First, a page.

Microsoft’s Cloud Accelerator Program, a six-month accelerator designed to help women-led companies scale through Microsoft’s cloud distribution channels, has announced it is coming to Canada.
“It’s critical to have a varied partner ecosystem and one that actively supports women entrepreneurs.”
– Charlotte Yarkoni
The expansion of this accelerator, run by Women in Cloud, an initiative supporting female tech entrepreneurs, will offer women-led technology companies access to the cloud, mentorship, networking communities and resources to bring their technology to market. The investment amount was not disclosed, but Microsoft said the investment would take place over the course of a few years and would be in the multi-millions.
“We’re excited to build on the program’s previous success,” Charlotte Yarkoni, corporate vice president of Cloud and AI at Microsoft, wrote in a company blog post. “To date, the Women in Cloud Accelerator has provided opportunities to 30 women-owned companies, accelerating businesses such as Stylyze, Meylah, Genneve Health, and Automaton, while developing more than $30 million of Cloud pipeline at its start.”
The accelerator is growing to seven new countries, not including Canada, and will also expand within the United States, to New York and Chicago. Other countries part of the expansion includes the UK, France, India, Kenya, South Africa, Germany, and the United Arab Emirates. Yarkoni said the program will generate $1 billion in cloud opportunity by providing accessible cloud technology to more than 1,000 women-led tech companies. Microsoft has not yet disclosed where in Canada the accelerator will be located.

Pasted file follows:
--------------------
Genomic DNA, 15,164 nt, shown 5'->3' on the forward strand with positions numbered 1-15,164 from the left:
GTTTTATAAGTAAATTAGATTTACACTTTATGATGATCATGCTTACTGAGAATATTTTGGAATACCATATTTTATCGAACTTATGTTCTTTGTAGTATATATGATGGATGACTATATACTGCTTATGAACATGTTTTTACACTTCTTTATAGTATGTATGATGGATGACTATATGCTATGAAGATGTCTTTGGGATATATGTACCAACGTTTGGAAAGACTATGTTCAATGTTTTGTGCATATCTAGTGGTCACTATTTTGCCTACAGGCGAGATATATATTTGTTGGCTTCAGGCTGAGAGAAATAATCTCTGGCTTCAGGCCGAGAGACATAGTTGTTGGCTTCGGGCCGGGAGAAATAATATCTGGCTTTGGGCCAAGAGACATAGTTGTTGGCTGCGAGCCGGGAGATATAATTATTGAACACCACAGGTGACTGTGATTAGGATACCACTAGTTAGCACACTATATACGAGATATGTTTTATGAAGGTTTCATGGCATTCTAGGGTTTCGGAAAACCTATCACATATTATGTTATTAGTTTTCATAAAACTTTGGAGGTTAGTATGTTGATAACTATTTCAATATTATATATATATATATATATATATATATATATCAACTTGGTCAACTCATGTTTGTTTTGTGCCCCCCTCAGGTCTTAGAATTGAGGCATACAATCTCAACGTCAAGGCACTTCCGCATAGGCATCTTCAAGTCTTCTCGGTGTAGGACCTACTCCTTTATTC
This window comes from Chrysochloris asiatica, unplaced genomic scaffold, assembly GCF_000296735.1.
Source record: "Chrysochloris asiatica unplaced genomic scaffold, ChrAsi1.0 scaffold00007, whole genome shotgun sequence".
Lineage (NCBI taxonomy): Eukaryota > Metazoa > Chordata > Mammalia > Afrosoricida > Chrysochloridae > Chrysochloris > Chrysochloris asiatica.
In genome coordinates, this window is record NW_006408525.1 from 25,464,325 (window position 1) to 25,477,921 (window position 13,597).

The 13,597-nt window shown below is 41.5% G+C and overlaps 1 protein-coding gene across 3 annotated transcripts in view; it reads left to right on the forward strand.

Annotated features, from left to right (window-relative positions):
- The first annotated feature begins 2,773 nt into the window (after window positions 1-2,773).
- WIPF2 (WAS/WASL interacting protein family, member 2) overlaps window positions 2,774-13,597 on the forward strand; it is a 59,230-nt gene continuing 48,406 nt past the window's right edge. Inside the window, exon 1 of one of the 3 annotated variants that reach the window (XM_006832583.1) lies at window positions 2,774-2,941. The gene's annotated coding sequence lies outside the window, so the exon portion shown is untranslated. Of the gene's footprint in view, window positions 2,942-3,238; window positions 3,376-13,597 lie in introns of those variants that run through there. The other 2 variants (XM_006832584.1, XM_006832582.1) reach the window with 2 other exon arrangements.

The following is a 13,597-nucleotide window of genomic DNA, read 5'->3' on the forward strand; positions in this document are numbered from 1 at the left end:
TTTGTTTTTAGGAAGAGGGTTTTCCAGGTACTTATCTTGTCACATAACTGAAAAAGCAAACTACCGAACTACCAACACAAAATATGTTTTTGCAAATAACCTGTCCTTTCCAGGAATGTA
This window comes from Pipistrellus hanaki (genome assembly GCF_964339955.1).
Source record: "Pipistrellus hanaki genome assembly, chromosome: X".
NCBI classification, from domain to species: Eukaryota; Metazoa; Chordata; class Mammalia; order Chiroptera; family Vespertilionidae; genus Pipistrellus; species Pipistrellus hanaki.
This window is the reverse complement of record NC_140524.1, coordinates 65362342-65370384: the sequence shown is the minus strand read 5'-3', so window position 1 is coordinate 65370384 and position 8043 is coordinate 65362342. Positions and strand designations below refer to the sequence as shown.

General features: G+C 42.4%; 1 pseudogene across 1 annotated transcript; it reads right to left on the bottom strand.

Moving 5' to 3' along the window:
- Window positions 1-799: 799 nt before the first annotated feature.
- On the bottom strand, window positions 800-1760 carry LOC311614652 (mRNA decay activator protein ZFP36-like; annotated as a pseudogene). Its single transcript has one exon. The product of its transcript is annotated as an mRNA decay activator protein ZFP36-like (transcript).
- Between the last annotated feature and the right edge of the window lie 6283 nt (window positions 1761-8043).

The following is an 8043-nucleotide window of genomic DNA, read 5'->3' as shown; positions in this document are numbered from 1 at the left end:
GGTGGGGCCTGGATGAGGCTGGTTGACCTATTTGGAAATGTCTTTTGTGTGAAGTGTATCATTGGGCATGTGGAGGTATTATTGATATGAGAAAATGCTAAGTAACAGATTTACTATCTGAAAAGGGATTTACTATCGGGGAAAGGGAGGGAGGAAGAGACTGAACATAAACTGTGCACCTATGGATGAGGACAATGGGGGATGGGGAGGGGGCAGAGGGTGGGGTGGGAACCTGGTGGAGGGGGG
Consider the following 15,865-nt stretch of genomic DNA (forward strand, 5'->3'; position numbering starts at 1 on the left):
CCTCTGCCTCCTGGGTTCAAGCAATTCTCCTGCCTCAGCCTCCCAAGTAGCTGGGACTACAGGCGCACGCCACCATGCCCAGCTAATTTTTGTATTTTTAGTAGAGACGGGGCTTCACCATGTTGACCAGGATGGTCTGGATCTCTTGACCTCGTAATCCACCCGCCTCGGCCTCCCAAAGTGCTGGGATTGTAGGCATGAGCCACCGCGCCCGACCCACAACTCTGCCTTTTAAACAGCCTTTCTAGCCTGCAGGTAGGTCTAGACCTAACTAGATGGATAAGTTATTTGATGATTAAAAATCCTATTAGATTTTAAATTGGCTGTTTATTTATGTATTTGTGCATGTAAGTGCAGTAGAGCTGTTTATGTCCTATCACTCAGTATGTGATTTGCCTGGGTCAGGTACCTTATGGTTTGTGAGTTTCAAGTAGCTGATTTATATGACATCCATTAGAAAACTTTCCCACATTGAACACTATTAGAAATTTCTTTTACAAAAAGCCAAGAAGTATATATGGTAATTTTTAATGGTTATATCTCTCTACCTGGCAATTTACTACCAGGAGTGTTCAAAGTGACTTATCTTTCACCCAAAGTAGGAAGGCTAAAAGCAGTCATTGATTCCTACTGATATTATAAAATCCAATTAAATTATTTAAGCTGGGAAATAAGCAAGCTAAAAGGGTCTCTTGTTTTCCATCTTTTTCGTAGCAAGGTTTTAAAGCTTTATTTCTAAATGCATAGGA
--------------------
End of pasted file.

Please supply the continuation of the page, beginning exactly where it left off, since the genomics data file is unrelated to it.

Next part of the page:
Last February, Microsoft also invested $500 million into Microsoft for Startups, a program aiming to help accelerators, incubators, VCs, and other startup-enabling organizations with marketing and technical support. More recently, the Microsoft for Startups brought on Adam Nanjee as director of Canada.
The tech giant said it plans to promote opportunities for diverse and underrepresented startups and entrepreneurs, including through partnerships with groups like Backstage Capital, Black and Brown Founders, The Riveter, and WTIA’s Founder Cohort Program, as well as programs like M12’s Female Founders Competition.
“As a woman and a leader at Microsoft, I’m proud of these initiatives, many of which have been established and are supported by women leaders within our organization,” Yarkoni said. We will only be able to address our toughest technology challenges when we embrace diverse perspectives. To build this diversity, it’s critical to have a varied partner ecosystem and one that actively supports women entrepreneurs.”
The company said it will be opening applications for global cohorts soon.
Disclosure: Microsoft for Startups is a BetaKit media partner
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